However, the plaintiffs argued that Warner Brothers had used some shady and evasive cost accounting practices in order to show that the films never made a profit and to consequently avoid paying remuneration to Batfilm Productions. The issue before the courts in this lawsuit was whether the way that Warner Brothers defined and calculated “net profits” under the contract could be considered fair and/or conscionable.
In their suit, Melniker and Uslan outlined eight different claims about specific cost accounting considerations, which they argued Warner Brothers improperly manipulated. The details of these eight claims are too complex to be thoroughly explained in this article, but they included production fees, tax and interest allocations, and profit margins on specific revenue lines such as VHS video sales.
The court reviewed each and every one of the eight claims, and they ultimately found Warner Brothers’ practices to be fair. They found the cost estimates for production to be reasonable and the accounting methods to be proper. The court also determined that Warner Brothers’ methods for calculating profits were generally in line with industry standards. Finally, they opined that the circumstances under which Batfilm Productions and Warner Brothers negotiated and formed the contract were free and fair.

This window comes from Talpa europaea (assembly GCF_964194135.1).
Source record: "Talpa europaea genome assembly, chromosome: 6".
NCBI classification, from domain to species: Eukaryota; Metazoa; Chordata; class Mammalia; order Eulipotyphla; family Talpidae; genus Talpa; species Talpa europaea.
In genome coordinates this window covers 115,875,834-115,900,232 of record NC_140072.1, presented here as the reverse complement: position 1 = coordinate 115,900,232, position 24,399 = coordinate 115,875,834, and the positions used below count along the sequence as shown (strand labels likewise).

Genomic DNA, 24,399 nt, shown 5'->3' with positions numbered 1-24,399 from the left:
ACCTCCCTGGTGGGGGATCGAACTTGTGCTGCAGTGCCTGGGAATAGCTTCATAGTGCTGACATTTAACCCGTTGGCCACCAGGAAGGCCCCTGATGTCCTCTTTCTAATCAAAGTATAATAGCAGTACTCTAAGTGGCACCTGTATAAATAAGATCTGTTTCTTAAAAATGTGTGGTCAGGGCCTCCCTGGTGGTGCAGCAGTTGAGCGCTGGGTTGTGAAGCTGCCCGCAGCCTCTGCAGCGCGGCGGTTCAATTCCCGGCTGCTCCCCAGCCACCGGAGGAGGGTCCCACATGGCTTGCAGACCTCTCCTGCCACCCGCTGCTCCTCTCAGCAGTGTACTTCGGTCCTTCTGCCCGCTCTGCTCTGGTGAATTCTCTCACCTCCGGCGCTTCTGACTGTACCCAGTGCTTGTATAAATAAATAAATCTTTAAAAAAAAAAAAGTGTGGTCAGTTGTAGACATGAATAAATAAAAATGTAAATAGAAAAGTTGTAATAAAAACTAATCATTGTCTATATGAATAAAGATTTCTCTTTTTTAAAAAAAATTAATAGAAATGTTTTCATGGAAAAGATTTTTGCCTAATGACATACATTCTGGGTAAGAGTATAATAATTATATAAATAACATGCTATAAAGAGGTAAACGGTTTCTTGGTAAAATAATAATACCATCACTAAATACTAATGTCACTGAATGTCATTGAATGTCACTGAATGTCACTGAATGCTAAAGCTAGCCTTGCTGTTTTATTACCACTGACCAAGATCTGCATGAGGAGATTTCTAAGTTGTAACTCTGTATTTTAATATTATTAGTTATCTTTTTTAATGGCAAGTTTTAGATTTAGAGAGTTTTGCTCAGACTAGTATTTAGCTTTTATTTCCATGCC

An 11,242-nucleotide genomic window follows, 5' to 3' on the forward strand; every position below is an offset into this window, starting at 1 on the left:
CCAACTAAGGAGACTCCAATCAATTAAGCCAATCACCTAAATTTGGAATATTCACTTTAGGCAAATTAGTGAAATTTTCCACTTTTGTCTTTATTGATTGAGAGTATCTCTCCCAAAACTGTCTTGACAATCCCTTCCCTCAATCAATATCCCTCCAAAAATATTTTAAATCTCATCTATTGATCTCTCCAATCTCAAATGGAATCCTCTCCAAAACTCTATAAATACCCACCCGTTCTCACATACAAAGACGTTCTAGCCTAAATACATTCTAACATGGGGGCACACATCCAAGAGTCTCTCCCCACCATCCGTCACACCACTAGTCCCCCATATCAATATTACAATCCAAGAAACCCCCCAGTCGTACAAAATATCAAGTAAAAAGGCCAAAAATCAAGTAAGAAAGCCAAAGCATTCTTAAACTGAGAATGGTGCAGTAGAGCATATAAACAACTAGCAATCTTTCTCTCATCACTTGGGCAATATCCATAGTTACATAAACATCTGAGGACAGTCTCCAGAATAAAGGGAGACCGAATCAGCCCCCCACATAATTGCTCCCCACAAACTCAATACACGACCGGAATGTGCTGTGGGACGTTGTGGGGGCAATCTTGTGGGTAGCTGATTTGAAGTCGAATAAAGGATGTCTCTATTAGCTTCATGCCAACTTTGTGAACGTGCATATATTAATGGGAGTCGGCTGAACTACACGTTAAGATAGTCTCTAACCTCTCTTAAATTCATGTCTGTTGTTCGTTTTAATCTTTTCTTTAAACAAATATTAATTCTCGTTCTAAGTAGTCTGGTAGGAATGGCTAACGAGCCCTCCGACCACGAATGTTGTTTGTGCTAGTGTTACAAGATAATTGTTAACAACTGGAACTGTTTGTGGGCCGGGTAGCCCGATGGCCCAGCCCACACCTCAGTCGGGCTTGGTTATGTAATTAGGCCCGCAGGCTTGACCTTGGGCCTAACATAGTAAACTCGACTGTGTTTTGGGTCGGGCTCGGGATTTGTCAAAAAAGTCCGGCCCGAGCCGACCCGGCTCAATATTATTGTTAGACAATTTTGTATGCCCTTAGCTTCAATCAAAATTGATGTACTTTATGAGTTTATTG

The court did note that the contract itself might have been arguably unfair in terms of the exchange of value and the potential for gain or loss in the possible eventualities following production and release of the movies. But there was nothing to suggest that both Batfilm Productions and Warner Brothers were not well-informed and aware of the risks and opportunities at the time they committed to the deal.
The court even went so far as to describe the agreement as one of adhesion, which, according to Investopedia, is a contract in which “one party has substantially more power than the other in setting the terms.” However, adhesion contracts are not illegal per se.